The Virtues of Mechanical Harvesting
By: Dr. James Leary, UF/IFAS Center for Aquatic and Invasive Plants Faculty
Florida’s lakes are shallow, warm and highly productive ecosystems. The nutrient-rich waters support an abundance of plants and wildlife. The plants living in these freshwater systems come in many forms, from emergent cattail, to floating hyacinth, and completely submerged hydrilla. Though plants are essential to a healthy lake, invasive plants grow almost year-round. This excessive growth, over time, falls to the lake bottom and contributes to nutrient-rich muck build up. A muck layer can be problematic since it creates low oxygen conditions that can really change which plants will grow and which critters will colonize the area. One solution to this problem is to mechanically harvest the plants and remove them before they have a chance to form muck.
Mechanical harvesters are a century-old technology still used today for cutting and collecting aquatic vegetation and sediment debris impounding a water body. Picture a combine harvester that gathers crops in the front and stores grain in the rear. Now picture that combine as a 90-foot-long boat operating on open water, harvesting plants as much as 10 feet below the surface. The concept is amazing, and many see it as the solution for improving Florida’s lakes since it clearly removes plants and nutrients from the lake without any herbicide inputs. However, all management techniques, as in life, have pros and cons.
A mechanical harvester’s greatest virtue is the capability to remove this biomass or plant matter from a lake in order to reduce muck build up and nutrient enrichment of a water body. Over the last decade, mechanical harvesting has been utilized by the Florida Fish and Wildlife Conservation Commission (FWC) to manage over 2,700 acres with half of the tasks directed to removal of floating islands. These benefits make harvesters a very important lake management tool.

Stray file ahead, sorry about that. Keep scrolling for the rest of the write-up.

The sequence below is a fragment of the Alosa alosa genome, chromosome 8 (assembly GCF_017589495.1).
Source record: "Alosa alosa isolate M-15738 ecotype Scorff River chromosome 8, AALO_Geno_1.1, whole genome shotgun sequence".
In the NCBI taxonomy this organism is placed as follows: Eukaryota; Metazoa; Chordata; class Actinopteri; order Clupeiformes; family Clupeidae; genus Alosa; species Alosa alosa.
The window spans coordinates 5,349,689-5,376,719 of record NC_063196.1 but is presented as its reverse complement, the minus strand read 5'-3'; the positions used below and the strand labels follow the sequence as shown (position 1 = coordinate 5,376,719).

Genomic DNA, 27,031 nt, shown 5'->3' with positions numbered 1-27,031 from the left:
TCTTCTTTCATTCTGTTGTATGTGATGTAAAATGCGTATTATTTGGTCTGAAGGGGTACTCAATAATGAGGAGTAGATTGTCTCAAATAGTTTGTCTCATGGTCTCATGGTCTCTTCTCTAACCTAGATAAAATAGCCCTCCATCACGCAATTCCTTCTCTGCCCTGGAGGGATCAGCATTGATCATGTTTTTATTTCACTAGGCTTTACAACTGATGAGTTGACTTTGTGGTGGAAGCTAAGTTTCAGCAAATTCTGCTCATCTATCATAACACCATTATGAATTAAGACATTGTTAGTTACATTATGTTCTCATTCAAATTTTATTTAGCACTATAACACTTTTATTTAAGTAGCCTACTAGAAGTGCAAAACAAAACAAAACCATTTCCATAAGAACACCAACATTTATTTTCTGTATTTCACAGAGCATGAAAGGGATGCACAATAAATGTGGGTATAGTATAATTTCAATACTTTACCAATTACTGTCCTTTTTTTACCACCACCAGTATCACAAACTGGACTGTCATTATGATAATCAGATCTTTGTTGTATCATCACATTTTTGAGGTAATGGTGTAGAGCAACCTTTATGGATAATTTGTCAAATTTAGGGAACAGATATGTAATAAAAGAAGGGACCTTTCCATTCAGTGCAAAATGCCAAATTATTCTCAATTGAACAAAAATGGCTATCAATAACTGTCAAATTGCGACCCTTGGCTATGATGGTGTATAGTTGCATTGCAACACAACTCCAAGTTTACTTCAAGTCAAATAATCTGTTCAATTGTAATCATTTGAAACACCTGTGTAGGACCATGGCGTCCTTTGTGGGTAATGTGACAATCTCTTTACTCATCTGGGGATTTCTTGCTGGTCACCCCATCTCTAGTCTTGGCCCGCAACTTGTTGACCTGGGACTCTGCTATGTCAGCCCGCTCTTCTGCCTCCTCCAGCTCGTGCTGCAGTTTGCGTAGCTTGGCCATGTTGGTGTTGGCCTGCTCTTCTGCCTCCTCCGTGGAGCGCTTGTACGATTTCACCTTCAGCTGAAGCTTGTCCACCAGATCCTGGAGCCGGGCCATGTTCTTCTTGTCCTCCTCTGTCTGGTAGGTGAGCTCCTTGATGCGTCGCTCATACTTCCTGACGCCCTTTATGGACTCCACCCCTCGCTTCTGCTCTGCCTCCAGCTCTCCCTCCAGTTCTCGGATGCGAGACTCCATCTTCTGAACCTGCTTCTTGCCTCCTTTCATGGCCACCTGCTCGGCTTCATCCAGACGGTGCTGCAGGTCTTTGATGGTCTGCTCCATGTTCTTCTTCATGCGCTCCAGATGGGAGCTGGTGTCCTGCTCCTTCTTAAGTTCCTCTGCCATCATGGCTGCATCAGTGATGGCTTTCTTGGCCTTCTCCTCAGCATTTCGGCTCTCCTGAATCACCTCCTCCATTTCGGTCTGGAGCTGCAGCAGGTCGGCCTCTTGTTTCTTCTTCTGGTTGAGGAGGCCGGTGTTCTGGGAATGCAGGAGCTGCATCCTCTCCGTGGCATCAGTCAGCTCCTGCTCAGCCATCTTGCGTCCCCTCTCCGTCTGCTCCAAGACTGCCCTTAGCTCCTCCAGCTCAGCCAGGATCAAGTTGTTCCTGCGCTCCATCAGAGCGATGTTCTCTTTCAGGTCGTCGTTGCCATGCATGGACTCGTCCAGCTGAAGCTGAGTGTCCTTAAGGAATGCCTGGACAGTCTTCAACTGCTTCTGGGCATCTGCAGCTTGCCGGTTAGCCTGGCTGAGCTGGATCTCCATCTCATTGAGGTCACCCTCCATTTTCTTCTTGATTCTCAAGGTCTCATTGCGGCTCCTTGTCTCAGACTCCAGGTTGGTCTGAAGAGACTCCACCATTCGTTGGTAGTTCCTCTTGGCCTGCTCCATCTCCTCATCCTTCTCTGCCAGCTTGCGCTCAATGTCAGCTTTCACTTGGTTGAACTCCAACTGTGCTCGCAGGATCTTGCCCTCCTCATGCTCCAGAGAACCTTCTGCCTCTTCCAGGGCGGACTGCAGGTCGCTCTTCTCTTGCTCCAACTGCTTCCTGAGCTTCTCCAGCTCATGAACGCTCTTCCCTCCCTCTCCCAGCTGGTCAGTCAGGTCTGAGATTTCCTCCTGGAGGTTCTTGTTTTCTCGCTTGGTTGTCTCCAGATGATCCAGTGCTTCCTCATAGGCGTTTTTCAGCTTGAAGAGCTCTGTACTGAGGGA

However, mechanical harvesters are not perfect. When operating, they cannot differentiate between desirable plants and invasive plants, they harvest them all. Sometimes, even fish can be harvested if the plants are really dense. Additionally, mechanical harvesters are also considered less efficient and more cost-prohibitive when compared to other management options. Harvesters typically cover one to two acres per hour and cost of operations has historically been three to four times higher than a herbicide treatment. However, the numbers usually quoted to describe the efficiency of harvesting is generally from small machines used in small research studies. Therefore, it is important to review these numbers by getting large harvesters to operate at scale on a large lake.
Next week’s blog will describe harvest efficiency when 300 acres are being managed across several weeks. This description will show how current mechanical harvesting technology may fare in the real world.
This blog post was written by Dr. James Leary, faculty member with UF/IFAS CAIP. Questions or comments can be sent to the UF/IFAS CAIP communications manager at firstname.lastname@example.org.
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